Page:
I purchased my old farmhouse nineteen years and six months ago. That is significant to me because I have a twenty-year mortgage on the home and have six payments left until the old house is entirely mine. The house isn’t much to look at and has pretty much been an ongoing restoration project for nineteen years and six months, but it keeps me dry and somewhat warm in the winter, and in six months it will be entirely mine.
I know some financial experts say you should always have a mortgage on your house to take advantage of tax deductions and that refinancing money is cheap these days, but I don’t care what the experts say about it. Financial experts have been saying a lot of things the past 10 years and I’m starting to question who made them experts. I want the comfort of going to bed every night knowing that I own my house free and clear; and regardless of what happens with the economy, it will remain my ongoing restoration project.
One Million Foreclosures Projected This Year
I think we hear so many large numbers bandied about these days that they have started to lose their ability to shock us with their significance. The Congressional Budget Office (CBO) reports that the country may have a one-trillion-dollar deficit the first nine months of the fiscal year, and we move on to the next article after a moment’s thought–just another difficult number to comprehend.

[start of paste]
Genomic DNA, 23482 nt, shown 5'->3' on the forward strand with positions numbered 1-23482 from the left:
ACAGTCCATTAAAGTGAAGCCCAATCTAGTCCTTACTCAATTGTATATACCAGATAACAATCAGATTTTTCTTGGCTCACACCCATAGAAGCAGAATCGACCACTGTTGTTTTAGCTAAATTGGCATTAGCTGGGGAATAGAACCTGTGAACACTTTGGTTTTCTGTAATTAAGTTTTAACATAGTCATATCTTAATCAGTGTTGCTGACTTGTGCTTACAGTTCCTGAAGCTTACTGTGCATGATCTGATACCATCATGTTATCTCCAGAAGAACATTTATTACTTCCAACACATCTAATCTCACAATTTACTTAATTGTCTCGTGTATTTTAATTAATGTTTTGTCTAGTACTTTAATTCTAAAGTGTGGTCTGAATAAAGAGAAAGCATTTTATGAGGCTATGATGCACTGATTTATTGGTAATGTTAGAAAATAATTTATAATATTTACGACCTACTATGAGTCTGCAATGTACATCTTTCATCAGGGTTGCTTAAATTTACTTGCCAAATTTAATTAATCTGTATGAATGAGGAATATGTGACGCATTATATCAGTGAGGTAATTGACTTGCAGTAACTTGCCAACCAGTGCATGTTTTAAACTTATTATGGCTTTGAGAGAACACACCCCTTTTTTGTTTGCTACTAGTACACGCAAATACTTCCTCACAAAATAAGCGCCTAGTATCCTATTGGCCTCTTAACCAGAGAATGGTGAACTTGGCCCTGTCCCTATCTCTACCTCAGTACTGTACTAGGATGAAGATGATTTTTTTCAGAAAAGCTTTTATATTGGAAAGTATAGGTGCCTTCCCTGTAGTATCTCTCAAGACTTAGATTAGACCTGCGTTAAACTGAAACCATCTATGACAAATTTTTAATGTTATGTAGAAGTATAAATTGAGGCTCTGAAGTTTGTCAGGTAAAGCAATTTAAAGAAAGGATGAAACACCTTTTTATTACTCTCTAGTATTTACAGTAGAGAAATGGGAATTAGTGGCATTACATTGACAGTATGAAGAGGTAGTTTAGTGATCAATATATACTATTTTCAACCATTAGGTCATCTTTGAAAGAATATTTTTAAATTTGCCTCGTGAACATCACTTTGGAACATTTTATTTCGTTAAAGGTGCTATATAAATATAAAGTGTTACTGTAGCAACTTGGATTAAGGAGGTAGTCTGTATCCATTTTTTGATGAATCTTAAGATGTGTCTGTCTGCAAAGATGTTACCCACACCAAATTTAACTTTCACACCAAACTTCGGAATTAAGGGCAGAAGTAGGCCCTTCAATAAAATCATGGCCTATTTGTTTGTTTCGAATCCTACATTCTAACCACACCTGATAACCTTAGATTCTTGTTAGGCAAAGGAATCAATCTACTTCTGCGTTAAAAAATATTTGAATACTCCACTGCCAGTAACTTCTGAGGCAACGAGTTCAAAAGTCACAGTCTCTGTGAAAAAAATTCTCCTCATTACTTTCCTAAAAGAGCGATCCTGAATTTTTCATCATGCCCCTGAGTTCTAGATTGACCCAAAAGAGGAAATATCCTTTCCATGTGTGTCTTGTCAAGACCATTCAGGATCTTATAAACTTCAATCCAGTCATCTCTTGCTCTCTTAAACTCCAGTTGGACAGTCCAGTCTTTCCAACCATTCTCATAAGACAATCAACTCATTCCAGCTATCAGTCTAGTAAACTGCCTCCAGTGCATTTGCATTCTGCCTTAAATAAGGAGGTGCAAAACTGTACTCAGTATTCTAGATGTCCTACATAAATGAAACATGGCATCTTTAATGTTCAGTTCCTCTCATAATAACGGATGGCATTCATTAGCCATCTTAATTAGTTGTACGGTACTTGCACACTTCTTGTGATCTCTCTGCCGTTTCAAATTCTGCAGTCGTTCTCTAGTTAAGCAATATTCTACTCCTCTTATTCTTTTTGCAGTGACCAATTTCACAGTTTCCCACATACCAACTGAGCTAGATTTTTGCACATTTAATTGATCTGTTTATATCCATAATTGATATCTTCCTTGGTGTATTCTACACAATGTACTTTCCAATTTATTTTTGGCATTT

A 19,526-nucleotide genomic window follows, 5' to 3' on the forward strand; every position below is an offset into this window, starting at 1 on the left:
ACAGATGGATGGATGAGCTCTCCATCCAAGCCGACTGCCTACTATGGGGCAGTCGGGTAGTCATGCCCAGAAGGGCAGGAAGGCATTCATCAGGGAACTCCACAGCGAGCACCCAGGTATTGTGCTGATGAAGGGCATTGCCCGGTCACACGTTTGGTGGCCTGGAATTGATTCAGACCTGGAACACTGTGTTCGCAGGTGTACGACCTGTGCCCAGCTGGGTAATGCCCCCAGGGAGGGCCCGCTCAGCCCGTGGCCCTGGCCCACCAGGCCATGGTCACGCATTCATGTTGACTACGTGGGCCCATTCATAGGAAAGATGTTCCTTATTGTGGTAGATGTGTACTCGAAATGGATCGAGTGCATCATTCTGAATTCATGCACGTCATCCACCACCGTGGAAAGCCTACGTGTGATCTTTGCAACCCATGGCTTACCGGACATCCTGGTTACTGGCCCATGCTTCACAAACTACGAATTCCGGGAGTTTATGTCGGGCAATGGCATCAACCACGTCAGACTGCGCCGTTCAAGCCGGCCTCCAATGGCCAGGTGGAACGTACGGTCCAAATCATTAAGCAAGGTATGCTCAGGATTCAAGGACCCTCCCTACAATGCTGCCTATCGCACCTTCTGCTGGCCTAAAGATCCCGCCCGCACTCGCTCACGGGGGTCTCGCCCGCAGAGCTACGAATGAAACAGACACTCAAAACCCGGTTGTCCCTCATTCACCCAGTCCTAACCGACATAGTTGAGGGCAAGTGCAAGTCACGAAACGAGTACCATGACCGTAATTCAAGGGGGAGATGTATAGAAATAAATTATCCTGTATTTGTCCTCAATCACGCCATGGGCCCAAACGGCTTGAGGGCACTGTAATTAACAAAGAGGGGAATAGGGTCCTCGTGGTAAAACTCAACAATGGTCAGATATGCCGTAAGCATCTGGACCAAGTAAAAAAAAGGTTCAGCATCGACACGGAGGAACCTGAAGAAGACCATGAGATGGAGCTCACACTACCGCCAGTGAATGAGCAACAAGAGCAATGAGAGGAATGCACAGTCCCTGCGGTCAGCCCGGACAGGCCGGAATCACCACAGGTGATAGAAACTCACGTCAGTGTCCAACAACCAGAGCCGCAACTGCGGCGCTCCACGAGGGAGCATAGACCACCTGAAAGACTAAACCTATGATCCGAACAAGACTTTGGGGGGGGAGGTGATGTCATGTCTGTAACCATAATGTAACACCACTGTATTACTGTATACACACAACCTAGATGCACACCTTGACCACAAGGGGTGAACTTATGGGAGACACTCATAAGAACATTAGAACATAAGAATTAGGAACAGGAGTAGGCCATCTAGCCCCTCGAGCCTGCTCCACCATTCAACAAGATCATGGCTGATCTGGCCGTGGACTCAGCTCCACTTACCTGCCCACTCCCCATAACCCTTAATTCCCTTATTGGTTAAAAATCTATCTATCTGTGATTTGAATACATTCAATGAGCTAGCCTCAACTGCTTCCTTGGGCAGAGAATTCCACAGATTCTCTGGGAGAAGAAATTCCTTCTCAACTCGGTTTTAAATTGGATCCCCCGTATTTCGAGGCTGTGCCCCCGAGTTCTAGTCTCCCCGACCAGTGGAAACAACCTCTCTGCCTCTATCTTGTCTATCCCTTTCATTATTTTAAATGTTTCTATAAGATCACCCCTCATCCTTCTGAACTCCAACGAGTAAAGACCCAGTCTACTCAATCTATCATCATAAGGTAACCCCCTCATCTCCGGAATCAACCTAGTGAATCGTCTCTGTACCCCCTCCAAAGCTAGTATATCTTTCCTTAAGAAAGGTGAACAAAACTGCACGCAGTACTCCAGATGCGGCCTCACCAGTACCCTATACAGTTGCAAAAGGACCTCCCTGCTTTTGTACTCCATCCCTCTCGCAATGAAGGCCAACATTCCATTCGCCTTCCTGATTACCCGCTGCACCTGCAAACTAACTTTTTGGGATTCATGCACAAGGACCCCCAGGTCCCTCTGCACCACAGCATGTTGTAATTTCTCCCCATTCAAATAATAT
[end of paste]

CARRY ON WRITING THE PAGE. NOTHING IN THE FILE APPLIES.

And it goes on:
But CBS News reports that we are on track for one million families to lose their homes to foreclosure this year and over 900,000 families lost their homes last year. Almost two million families started last year thinking they were living the American Dream, and by the end of this year none of them may be. I know that some of the homes were investment properties, and some of the families bought more house than they could afford, but I’m also sure that a lot of the homes are foreclosures due to unemployment, falling property values, and an inability to sell in the current real estate market.
If you can’t imagine what two million families might look like, the U.S. Census reports that in 2008 there were about 2,152,040 housing units in Colorado. This figure would include rental properties, condos, apartments, and single-family attached and detached homes. Imagine that in 2008 just about everyone in Colorado who lived in those housing units was told they had to move to another state! That’s kind of what two million families losing their homes would be like.
I don’t care what the experts say; I like the thought of only having six payments left on my old house.